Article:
Say hello to my little fried… In fact, this guy is so small you might have missed if you didn’t use the right sieve mesh size! So small, that they are best viewed as a scanning electron micrograph (SEM) image like the one on the right. Ophryotrocha fabriae is a new polychaete annelid in the family Dorvilleidae, named after french researcher Marie-Claire Fabri. This little bugger comes from a hydrothermal vent at the Mid-Atlantic Ridge. Polychaetes are segmented worms with “leg-like” extensions called parapodia. These parapodia have a stiff, unique structure embedded in it called a cheata, meaning bristle (hence why they are often called bristleworms polychaete = many bristles).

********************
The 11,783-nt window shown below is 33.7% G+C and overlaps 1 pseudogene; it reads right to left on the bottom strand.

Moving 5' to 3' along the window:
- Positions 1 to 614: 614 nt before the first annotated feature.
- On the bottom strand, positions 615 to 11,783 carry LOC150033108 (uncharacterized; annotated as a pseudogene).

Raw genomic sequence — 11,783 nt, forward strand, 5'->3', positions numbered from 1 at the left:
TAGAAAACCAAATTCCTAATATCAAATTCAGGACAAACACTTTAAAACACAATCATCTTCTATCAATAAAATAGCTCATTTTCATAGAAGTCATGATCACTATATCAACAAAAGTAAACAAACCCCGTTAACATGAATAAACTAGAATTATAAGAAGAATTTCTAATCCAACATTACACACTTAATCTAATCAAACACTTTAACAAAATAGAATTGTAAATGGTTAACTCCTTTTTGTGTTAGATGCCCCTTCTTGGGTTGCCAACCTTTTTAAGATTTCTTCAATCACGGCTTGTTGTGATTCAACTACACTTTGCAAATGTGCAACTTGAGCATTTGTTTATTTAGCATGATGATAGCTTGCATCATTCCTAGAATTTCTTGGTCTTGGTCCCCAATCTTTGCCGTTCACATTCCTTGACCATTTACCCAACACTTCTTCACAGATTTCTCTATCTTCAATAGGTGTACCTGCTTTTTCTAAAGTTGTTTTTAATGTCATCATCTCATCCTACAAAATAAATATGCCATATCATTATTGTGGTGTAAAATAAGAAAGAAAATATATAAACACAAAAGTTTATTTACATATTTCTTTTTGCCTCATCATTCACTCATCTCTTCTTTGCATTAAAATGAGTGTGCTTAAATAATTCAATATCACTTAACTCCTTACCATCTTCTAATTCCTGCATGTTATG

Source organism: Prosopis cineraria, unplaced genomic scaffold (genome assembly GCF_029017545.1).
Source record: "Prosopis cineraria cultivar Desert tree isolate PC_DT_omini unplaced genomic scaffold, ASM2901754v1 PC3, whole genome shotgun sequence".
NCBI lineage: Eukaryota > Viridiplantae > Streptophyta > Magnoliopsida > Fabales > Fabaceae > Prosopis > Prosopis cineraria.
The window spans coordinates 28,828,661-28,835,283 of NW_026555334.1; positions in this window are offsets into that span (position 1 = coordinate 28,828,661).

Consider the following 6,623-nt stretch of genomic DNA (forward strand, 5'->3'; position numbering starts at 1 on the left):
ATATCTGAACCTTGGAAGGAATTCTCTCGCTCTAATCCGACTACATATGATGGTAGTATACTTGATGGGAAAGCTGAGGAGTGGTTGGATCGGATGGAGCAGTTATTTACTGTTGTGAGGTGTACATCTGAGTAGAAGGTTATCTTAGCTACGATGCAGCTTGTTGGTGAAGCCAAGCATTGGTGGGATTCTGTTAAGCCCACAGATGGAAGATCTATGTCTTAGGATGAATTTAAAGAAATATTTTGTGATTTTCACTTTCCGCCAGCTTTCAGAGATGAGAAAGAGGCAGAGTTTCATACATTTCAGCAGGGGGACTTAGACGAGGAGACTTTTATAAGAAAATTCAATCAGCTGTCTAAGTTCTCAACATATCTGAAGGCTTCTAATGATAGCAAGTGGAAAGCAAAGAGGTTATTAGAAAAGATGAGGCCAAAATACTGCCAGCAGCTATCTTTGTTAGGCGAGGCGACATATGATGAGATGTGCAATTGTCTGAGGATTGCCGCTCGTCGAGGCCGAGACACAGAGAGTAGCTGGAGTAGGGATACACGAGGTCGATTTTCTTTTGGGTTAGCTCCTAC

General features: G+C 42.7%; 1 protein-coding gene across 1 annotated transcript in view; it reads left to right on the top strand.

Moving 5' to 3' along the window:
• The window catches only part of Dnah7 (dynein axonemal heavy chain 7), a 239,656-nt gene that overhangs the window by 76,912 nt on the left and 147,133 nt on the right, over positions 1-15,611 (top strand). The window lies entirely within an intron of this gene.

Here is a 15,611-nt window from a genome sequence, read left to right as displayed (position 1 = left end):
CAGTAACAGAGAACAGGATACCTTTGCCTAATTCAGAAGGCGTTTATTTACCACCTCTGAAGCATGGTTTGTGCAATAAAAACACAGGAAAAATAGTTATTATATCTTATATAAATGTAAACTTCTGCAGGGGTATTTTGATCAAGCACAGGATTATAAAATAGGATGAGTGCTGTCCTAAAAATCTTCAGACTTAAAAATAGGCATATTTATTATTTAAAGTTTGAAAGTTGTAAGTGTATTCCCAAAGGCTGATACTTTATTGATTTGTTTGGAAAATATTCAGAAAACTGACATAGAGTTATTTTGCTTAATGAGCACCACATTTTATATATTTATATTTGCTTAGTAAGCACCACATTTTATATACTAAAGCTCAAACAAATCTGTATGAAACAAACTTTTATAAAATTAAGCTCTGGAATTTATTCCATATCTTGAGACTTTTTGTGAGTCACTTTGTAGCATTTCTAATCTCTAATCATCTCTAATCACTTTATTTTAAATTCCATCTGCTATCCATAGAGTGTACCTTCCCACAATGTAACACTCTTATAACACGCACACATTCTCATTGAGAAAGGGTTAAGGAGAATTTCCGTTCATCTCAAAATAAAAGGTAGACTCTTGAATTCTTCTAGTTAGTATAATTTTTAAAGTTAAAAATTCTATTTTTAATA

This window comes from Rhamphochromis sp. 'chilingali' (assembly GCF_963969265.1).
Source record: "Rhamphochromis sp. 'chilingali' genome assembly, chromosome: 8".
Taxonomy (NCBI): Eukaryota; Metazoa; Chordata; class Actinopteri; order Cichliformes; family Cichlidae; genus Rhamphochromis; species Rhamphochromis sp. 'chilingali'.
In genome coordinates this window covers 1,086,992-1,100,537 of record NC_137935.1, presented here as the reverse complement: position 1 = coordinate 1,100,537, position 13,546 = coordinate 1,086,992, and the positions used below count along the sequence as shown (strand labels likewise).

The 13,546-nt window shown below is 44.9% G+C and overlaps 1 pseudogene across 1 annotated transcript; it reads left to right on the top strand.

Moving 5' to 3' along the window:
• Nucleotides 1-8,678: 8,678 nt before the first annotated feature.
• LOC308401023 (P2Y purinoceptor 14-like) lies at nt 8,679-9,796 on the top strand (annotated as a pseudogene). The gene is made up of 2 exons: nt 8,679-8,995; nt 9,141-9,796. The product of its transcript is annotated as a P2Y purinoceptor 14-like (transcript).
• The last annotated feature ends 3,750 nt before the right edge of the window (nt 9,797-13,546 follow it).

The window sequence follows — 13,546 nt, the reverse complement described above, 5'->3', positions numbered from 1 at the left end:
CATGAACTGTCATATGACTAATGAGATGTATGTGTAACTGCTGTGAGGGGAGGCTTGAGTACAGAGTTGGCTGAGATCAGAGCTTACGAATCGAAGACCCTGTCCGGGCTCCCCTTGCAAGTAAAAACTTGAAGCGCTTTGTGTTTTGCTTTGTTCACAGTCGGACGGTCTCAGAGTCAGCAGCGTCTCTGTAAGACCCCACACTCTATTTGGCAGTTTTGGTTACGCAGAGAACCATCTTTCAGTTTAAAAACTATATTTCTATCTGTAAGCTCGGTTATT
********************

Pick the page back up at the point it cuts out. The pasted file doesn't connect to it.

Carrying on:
What I really like about polychaetes though are the wicked eversible pharynges! You think that its mouth (the upper left end of the worm above) is just a little hole, but then BAM! booyah in your backside you just got punkd by eversible pharynx. Just so you have an idea of what is on the end of the pharynx here is an SEM of the jaws.
Here is a line drawing of the complete pharyngeal jaw of an average size specimen.
Paxton, H., & Morineaux, M. (2009). Three Species of Dorvilleidae (annelida: Polychaeta) Associated With Atlantic Deep-Sea Reducing Habitats, With The Description of Ophryotrocha Fabriae, New Species Proceedings of the Biological Society of Washington, 122 (1), 14-25 DOI: 10.2988/08-22.1